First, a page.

Towards the end of 2019 the startup ecosystem had woken up to a problem that traditional businesses and stock markets saw coming for some time. The Indian economy was grinding down to its worst slowdown in years and no amount of prodding and cajoling managed to revive investor sentiment. The always-judicious Indian consumer seemed to have gone into hibernation for the winter.
Alarm about penny-pinching customers and the slowing economy was sounded out by an Economic Times report in November citing a letter by prominent VC and head of DSG Consumer Partners, Deepak Shahdadpuri, asking founders to tighten their belts. Replete with the inevitable Game of Thrones references about an impending funding winter, the letter warned founders that VCs were losing their appetite for risky bets and founders will have to lower expectations about valuations of their startups.
(Screen grab from Deepak Shahdadpuri’s Twitter timeline)
The Singapore-based VC warned founders saying that: “Investors want to see a solid business model with fundamental unit economics when they scale. Too many VCs have backed consumer businesses that were reliant on discounting at launch but who then failed to maintain sales when discounting was stopped. VCs have their hands full dealing with issues within their portfolio and not looking as aggressively at new deals until they sort out their current issues.” (you can read the full letter here)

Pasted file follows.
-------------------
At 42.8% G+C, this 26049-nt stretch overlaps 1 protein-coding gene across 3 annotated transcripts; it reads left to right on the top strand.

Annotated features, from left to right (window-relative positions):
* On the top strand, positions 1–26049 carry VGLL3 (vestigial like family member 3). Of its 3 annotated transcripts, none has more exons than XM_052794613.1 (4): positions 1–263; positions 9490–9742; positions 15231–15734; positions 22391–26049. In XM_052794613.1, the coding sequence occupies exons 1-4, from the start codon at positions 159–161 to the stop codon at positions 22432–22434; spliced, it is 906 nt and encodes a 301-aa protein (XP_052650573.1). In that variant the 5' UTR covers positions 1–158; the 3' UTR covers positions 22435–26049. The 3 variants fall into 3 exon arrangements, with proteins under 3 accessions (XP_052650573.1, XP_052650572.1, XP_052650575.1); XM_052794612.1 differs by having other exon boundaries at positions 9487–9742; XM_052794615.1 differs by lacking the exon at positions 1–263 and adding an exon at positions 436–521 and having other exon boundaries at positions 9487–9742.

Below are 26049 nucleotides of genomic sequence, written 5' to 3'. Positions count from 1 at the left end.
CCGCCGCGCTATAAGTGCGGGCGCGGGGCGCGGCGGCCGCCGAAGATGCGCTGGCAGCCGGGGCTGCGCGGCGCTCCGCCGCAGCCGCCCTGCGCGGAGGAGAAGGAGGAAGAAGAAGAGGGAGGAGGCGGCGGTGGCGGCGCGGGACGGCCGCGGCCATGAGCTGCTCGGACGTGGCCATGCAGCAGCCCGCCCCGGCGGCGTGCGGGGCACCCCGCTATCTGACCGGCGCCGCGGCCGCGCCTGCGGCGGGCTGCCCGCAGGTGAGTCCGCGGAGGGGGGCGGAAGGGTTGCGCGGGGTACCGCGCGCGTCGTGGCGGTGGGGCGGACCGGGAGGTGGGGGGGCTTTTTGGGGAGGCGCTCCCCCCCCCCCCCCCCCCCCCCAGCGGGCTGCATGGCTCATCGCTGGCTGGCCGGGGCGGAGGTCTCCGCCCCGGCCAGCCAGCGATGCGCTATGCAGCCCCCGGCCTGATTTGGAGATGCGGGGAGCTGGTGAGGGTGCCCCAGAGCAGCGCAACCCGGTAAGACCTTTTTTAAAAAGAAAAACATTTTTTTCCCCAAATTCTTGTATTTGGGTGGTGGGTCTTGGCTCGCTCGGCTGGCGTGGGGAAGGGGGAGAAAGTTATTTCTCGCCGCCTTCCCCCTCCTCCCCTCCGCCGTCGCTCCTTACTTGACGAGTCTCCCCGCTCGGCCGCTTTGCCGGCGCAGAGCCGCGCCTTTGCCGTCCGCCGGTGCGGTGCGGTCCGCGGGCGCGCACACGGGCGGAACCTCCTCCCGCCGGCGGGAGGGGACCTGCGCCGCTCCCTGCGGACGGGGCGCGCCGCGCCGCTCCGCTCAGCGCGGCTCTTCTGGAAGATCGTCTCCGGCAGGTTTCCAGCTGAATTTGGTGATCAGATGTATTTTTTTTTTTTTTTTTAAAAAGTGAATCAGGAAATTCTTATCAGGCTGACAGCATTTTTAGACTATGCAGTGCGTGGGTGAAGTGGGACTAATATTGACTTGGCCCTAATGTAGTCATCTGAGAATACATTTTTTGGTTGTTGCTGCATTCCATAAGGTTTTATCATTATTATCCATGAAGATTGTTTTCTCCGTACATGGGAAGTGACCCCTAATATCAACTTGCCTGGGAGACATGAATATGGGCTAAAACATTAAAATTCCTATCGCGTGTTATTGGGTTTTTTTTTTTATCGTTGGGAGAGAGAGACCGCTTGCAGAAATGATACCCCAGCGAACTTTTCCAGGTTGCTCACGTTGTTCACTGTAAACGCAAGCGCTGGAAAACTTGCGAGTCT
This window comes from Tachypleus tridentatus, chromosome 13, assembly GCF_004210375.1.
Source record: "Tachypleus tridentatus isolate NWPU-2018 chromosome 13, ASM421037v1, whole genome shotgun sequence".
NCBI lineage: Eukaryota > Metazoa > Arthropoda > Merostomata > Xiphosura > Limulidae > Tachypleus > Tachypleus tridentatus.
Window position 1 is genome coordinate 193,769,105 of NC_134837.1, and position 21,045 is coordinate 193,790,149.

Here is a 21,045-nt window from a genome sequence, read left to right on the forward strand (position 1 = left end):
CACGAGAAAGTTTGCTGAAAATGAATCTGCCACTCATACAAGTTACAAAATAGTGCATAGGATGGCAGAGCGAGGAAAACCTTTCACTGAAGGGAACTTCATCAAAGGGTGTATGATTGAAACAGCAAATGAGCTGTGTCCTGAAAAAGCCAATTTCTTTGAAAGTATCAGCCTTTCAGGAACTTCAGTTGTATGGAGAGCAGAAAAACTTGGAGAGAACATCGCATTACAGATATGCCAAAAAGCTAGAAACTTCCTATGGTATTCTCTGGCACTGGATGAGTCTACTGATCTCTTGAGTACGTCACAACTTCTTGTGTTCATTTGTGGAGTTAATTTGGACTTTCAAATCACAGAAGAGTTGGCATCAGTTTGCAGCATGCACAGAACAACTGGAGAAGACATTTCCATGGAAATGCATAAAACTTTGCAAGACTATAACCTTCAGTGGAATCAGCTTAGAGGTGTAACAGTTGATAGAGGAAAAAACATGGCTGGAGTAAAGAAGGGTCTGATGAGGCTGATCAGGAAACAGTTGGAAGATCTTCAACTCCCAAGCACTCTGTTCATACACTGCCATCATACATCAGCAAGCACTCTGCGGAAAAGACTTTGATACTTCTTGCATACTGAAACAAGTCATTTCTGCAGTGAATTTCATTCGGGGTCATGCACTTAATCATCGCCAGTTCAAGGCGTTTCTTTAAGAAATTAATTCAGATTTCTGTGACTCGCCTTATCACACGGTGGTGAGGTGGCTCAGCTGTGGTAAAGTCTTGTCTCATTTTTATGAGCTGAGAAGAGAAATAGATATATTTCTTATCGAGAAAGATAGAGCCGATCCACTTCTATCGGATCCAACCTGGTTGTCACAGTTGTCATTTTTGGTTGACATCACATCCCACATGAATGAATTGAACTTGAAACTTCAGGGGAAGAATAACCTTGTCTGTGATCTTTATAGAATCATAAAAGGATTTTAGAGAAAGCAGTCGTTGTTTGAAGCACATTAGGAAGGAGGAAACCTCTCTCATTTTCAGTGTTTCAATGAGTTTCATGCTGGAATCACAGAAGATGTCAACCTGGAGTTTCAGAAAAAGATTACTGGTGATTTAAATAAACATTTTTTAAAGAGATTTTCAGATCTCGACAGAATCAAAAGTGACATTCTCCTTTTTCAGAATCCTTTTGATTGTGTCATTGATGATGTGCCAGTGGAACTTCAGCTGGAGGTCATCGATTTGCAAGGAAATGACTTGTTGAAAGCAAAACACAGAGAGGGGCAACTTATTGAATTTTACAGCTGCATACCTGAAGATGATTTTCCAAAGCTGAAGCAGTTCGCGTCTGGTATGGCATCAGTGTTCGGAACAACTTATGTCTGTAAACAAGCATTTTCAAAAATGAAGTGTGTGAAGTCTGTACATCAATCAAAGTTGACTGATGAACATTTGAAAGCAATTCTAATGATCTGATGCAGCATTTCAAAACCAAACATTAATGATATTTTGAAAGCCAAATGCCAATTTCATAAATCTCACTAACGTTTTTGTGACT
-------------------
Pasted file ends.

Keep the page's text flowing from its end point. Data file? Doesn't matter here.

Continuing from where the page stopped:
Tech startups — companies that promised near-magical growth, whipped up massive markets in a jiffy, harnessed the power of data in ways not seen before — have hit a roadblock of their own. With stock markets cutting Uber and WeWork to size, tech startups around the world are being asked the most fundamental question — Where are the profits?